Douglas Beach and Kelp Forests

While walking along the beach, piles of kelp can be seen washed ashore. Although this slimy, and often stinky tangled mess is not appealing to look at, it’s extremely
helpful to the planet. Kelp forests cover 20% of the world’s coastlines, equivalent to approximately 1.5 million kilometres, and not only have a phenomenal impact on ecosystems in the ocean but the atmosphere above as well.

Disguised as a plant, kelp is actually not a plant at all! Kelp is extremely brown algae and belongs to a special family known as Protista which is roughly classified into three categories of red, green or brown algae; also known as seaweed. There are thousands of varieties of marine algae within these three categories and they vary greatly in appearance. Kelp refers to large brown algae which will be the primary focus of this article.

Kelp Pile Washed Ashore

What is Kelp

Kelp shares some similarities to plants, performing photosynthesis and having a leafy appearance but is also quite different. Unlike plants, kelp does not have roots to pull nutrients from the substrate, nor does it have a vascular system through which nutrients are transferred. Kelp absorbs all of its nutrients from passing water. Structurally, kelp consists of a holdfast, stipe, blades and gas bladder. Frond is a term used to refer to the blades and stipe combined.

Red, Green and Brown Algae

At its base above ground is a holdfast which may resemble roots in appearance. Holdfasts are a mass of tissue used strictly as an anchor attaching to solid structures to prevent floating away. Instead of a trunk or stem, kelp has a stipe which is used primarily for support. Stipes can vary in size and structure depending on the species of kelp, being rigid, flexible, or gas-filled. Finally, kelp has blades instead of leaves which have photosynthetic cells on both sides, whereas most plants only have them on one. This increases surface area to maximize the use of available sunlight for energy and to absorb nutrients from the water.

Varying pigments in marine algae is another way to maximize energy from the sunlight. Different pigments absorb different light waves, for example, green seaweed has primarily green pigment, like plants, which is good for absorbing red wavelengths. Red wavelengths cannot travel very deep in the water though, therefore green seaweed thrives in shallower waters. Kelp and red seaweed also have green pigment, however, kelp has primarily orange and red seaweed contains primarily red and blue pigments. Orange, red and blue pigments are able to absorb the blue-green wavelengths which travel much deeper into the water. These wavelengths are what gives the ocean its blue-green appearance.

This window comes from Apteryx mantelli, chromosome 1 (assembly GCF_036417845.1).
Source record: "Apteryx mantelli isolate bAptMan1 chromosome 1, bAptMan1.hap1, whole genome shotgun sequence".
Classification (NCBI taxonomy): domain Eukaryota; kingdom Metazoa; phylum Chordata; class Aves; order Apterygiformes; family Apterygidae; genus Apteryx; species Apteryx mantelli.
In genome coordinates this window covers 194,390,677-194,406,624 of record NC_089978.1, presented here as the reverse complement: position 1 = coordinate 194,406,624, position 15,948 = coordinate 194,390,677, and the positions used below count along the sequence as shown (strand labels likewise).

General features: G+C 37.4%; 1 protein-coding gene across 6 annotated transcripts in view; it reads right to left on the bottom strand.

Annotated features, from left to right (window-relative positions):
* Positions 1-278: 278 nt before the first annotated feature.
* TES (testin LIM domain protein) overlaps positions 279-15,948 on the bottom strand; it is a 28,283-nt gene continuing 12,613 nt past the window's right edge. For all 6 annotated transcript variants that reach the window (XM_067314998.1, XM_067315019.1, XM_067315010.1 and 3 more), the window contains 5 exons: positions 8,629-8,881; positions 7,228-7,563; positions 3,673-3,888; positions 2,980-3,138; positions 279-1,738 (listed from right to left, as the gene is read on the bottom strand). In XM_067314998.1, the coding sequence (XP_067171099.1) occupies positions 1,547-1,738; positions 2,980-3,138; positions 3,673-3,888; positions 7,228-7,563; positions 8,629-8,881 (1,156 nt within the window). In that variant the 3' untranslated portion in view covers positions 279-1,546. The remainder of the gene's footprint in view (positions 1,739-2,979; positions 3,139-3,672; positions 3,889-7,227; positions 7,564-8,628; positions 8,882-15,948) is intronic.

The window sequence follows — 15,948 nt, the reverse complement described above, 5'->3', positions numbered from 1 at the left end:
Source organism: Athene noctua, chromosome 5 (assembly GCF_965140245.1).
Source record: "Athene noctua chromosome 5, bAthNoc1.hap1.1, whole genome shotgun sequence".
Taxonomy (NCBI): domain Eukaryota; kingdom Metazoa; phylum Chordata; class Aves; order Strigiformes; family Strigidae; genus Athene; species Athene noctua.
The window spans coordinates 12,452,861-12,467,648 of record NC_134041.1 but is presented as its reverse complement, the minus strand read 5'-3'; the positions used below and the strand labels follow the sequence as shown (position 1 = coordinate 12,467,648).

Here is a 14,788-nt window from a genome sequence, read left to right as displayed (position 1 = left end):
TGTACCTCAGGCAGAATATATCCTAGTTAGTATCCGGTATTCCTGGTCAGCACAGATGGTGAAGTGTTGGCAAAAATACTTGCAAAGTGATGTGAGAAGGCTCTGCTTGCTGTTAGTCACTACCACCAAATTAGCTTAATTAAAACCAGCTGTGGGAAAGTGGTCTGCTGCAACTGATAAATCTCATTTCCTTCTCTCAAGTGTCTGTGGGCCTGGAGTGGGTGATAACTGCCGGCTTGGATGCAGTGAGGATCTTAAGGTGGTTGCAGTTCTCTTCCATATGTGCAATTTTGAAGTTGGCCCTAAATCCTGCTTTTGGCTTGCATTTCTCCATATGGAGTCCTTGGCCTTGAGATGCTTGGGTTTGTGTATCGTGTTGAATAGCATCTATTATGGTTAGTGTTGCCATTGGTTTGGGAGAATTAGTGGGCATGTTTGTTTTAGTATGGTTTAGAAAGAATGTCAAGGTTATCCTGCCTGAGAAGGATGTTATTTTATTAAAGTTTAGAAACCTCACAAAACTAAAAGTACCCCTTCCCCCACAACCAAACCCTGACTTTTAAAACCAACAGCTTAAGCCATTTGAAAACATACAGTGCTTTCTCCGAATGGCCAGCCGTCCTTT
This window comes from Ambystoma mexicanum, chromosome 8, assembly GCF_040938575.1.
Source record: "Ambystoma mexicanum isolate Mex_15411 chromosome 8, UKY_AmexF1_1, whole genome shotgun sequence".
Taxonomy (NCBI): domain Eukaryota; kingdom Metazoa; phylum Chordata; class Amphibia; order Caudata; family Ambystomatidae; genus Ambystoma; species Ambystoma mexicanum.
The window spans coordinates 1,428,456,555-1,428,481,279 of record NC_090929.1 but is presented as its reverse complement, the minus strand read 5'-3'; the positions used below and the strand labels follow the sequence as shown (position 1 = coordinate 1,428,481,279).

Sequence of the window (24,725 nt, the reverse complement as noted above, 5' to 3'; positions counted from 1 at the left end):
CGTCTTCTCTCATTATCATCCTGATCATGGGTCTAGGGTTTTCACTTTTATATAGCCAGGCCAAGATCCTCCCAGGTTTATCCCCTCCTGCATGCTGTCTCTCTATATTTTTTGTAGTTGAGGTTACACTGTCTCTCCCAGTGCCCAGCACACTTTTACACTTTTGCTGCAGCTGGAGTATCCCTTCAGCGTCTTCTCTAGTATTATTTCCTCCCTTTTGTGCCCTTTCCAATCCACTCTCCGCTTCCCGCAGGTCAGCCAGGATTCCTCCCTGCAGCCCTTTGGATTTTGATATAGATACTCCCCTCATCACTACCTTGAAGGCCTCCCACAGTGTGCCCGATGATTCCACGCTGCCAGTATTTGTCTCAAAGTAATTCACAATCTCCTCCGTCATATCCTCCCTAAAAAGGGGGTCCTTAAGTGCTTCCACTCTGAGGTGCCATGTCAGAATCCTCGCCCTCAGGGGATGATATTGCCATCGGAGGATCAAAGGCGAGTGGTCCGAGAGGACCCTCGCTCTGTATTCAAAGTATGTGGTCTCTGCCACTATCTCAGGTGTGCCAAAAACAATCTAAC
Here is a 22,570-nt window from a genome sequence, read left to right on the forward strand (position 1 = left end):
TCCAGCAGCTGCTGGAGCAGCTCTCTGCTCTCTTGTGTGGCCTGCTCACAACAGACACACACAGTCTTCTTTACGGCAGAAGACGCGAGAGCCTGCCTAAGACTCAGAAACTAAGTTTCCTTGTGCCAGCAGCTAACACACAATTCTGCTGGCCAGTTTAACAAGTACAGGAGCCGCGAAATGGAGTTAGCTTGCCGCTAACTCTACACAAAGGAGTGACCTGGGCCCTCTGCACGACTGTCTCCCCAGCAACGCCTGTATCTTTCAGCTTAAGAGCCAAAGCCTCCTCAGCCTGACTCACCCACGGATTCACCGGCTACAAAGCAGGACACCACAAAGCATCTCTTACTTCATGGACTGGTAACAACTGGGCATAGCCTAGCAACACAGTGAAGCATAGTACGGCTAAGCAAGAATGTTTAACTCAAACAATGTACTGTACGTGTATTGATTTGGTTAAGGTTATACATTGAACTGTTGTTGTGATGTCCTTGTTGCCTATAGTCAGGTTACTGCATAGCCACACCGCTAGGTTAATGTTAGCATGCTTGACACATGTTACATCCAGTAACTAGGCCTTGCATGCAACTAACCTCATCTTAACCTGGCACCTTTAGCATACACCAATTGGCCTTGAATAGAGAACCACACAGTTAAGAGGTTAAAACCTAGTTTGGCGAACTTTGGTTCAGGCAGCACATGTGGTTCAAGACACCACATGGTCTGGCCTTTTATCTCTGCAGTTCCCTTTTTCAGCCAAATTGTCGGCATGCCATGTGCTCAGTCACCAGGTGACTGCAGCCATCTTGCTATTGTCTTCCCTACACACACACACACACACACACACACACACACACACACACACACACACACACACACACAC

Kelp reproduces by releasing microscopic spores through special blades located near the holdfast. Spores will settle on the ocean floor and eventually grow into male or female forms while still microscopic. When mature, the males and females will release their respective sperm or eggs, which then face the challenge of finding one another. Females release pheromones which is a chemical that helps sperm locate the eggs. Once fertilized it will grow into what we recognize as kelp.

Rainforests of the Sea.

Kelp forests are complex ecosystems, providing shelter and food for thousands of sea creatures making it one of the most productive ecosystems in the natural world. Scientists estimate that marine algae also contributes up to 80% of the oxygen available in the atmosphere!

Giant Kelp Forest

Kelp protects coastlines as well by slowing incoming waves which minimizes erosion. As a wave passes by, a kelp forest creates drag reducing the energy of the wave as it comes to shore. This is especially important during storms. Kelp forests go through seasonal changes like a terrestrial forest, dying off in winter and growing back in spring, with the holdfast remaining to grow again the following season. Kelp lives on average 4-5 years however have been reported as old as 8-10 years.

Single ball-like gas bladder of bull kelp.